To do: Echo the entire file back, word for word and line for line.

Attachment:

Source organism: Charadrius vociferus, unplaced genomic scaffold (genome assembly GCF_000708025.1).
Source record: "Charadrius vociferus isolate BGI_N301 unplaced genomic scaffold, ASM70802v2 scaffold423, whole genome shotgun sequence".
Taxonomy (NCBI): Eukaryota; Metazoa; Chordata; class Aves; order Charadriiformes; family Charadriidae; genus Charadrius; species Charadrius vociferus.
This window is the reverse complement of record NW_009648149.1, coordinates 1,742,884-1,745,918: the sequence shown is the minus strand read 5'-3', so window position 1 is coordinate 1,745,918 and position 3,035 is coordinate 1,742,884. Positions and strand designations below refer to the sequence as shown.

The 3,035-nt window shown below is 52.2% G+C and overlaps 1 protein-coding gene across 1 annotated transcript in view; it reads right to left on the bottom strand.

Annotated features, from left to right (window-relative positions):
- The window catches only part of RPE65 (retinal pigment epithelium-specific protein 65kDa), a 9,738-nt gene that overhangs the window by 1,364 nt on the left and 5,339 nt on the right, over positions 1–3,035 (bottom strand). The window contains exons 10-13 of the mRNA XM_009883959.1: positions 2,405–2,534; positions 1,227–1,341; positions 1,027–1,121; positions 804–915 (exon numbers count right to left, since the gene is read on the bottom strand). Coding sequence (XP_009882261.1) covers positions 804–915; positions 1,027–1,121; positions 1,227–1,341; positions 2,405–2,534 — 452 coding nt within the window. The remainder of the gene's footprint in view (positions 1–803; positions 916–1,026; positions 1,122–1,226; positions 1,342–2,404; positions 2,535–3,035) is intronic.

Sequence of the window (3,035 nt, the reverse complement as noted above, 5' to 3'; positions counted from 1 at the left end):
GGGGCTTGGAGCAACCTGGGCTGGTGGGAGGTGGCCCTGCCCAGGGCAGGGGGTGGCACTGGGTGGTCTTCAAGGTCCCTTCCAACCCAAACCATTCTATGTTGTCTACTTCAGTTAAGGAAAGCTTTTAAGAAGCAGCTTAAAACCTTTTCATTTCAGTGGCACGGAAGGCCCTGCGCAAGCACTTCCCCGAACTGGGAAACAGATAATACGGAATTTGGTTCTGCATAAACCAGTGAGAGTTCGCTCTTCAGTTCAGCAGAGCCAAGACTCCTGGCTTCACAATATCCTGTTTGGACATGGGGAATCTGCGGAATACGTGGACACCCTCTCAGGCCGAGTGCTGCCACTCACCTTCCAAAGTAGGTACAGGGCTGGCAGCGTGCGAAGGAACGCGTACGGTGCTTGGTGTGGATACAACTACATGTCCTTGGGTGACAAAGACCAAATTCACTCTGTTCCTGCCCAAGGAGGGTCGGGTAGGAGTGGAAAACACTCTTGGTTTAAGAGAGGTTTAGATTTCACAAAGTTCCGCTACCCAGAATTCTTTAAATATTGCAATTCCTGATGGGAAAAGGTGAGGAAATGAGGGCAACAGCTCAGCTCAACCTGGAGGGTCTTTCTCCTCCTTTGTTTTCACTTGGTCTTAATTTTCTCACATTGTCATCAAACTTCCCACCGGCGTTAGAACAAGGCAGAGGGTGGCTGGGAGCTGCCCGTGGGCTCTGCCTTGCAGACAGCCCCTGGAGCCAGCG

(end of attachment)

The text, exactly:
Source organism: Charadrius vociferus, unplaced genomic scaffold (genome assembly GCF_000708025.1).
Source record: "Charadrius vociferus isolate BGI_N301 unplaced genomic scaffold, ASM70802v2 scaffold423, whole genome shotgun sequence".
Taxonomy (NCBI): Eukaryota; Metazoa; Chordata; class Aves; order Charadriiformes; family Charadriidae; genus Charadrius; species Charadrius vociferus.
This window is the reverse complement of record NW_009648149.1, coordinates 1,742,884-1,745,918: the sequence shown is the minus strand read 5'-3', so window position 1 is coordinate 1,745,918 and position 3,035 is coordinate 1,742,884. Positions and strand designations below refer to the sequence as shown.

The 3,035-nt window shown below is 52.2% G+C and overlaps 1 protein-coding gene across 1 annotated transcript in view; it reads right to left on the bottom strand.

Annotated features, from left to right (window-relative positions):
- The window catches only part of RPE65 (retinal pigment epithelium-specific protein 65kDa), a 9,738-nt gene that overhangs the window by 1,364 nt on the left and 5,339 nt on the right, over positions 1–3,035 (bottom strand). The window contains exons 10-13 of the mRNA XM_009883959.1: positions 2,405–2,534; positions 1,227–1,341; positions 1,027–1,121; positions 804–915 (exon numbers count right to left, since the gene is read on the bottom strand). Coding sequence (XP_009882261.1) covers positions 804–915; positions 1,027–1,121; positions 1,227–1,341; positions 2,405–2,534 — 452 coding nt within the window. The remainder of the gene's footprint in view (positions 1–803; positions 916–1,026; positions 1,122–1,226; positions 1,342–2,404; positions 2,535–3,035) is intronic.

Sequence of the window (3,035 nt, the reverse complement as noted above, 5' to 3'; positions counted from 1 at the left end):
GGGGCTTGGAGCAACCTGGGCTGGTGGGAGGTGGCCCTGCCCAGGGCAGGGGGTGGCACTGGGTGGTCTTCAAGGTCCCTTCCAACCCAAACCATTCTATGTTGTCTACTTCAGTTAAGGAAAGCTTTTAAGAAGCAGCTTAAAACCTTTTCATTTCAGTGGCACGGAAGGCCCTGCGCAAGCACTTCCCCGAACTGGGAAACAGATAATACGGAATTTGGTTCTGCATAAACCAGTGAGAGTTCGCTCTTCAGTTCAGCAGAGCCAAGACTCCTGGCTTCACAATATCCTGTTTGGACATGGGGAATCTGCGGAATACGTGGACACCCTCTCAGGCCGAGTGCTGCCACTCACCTTCCAAAGTAGGTACAGGGCTGGCAGCGTGCGAAGGAACGCGTACGGTGCTTGGTGTGGATACAACTACATGTCCTTGGGTGACAAAGACCAAATTCACTCTGTTCCTGCCCAAGGAGGGTCGGGTAGGAGTGGAAAACACTCTTGGTTTAAGAGAGGTTTAGATTTCACAAAGTTCCGCTACCCAGAATTCTTTAAATATTGCAATTCCTGATGGGAAAAGGTGAGGAAATGAGGGCAACAGCTCAGCTCAACCTGGAGGGTCTTTCTCCTCCTTTGTTTTCACTTGGTCTTAATTTTCTCACATTGTCATCAAACTTCCCACCGGCGTTAGAACAAGGCAGAGGGTGGCTGGGAGCTGCCCGTGGGCTCTGCCTTGCAGACAGCCCCTGGAGCCAGCG